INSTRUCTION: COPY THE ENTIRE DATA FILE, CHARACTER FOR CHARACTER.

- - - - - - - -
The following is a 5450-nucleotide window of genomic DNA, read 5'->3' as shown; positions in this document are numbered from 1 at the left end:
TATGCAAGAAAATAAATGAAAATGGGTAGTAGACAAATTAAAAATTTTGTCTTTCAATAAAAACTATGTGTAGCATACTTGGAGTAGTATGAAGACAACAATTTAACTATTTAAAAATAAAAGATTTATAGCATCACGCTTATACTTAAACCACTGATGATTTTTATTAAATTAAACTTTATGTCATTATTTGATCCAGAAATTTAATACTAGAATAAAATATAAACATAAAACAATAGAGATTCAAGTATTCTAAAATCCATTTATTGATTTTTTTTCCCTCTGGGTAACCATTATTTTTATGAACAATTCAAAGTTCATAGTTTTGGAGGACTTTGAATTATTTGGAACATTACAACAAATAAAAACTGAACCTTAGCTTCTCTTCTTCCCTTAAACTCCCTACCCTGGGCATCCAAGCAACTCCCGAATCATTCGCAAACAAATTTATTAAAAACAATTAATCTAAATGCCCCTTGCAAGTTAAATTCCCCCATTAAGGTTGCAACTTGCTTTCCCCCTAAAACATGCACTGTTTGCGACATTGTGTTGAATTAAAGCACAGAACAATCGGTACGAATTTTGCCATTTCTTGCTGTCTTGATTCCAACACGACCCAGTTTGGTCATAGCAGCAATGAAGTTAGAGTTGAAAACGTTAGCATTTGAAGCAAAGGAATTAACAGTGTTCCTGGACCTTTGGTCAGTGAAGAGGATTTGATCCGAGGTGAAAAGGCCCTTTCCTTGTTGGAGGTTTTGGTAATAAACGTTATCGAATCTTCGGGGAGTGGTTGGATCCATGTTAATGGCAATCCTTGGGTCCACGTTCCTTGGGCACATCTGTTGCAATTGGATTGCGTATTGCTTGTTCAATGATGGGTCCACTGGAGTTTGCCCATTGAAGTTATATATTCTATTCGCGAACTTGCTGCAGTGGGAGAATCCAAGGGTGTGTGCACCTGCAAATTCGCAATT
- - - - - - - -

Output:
The following is a 5450-nucleotide window of genomic DNA, read 5'->3' as shown; positions in this document are numbered from 1 at the left end:
TATGCAAGAAAATAAATGAAAATGGGTAGTAGACAAATTAAAAATTTTGTCTTTCAATAAAAACTATGTGTAGCATACTTGGAGTAGTATGAAGACAACAATTTAACTATTTAAAAATAAAAGATTTATAGCATCACGCTTATACTTAAACCACTGATGATTTTTATTAAATTAAACTTTATGTCATTATTTGATCCAGAAATTTAATACTAGAATAAAATATAAACATAAAACAATAGAGATTCAAGTATTCTAAAATCCATTTATTGATTTTTTTTCCCTCTGGGTAACCATTATTTTTATGAACAATTCAAAGTTCATAGTTTTGGAGGACTTTGAATTATTTGGAACATTACAACAAATAAAAACTGAACCTTAGCTTCTCTTCTTCCCTTAAACTCCCTACCCTGGGCATCCAAGCAACTCCCGAATCATTCGCAAACAAATTTATTAAAAACAATTAATCTAAATGCCCCTTGCAAGTTAAATTCCCCCATTAAGGTTGCAACTTGCTTTCCCCCTAAAACATGCACTGTTTGCGACATTGTGTTGAATTAAAGCACAGAACAATCGGTACGAATTTTGCCATTTCTTGCTGTCTTGATTCCAACACGACCCAGTTTGGTCATAGCAGCAATGAAGTTAGAGTTGAAAACGTTAGCATTTGAAGCAAAGGAATTAACAGTGTTCCTGGACCTTTGGTCAGTGAAGAGGATTTGATCCGAGGTGAAAAGGCCCTTTCCTTGTTGGAGGTTTTGGTAATAAACGTTATCGAATCTTCGGGGAGTGGTTGGATCCATGTTAATGGCAATCCTTGGGTCCACGTTCCTTGGGCACATCTGTTGCAATTGGATTGCGTATTGCTTGTTCAATGATGGGTCCACTGGAGTTTGCCCATTGAAGTTATATATTCTATTCGCGAACTTGCTGCAGTGGGAGAATCCAAGGGTGTGTGCACCTGCAAATTCGCAATT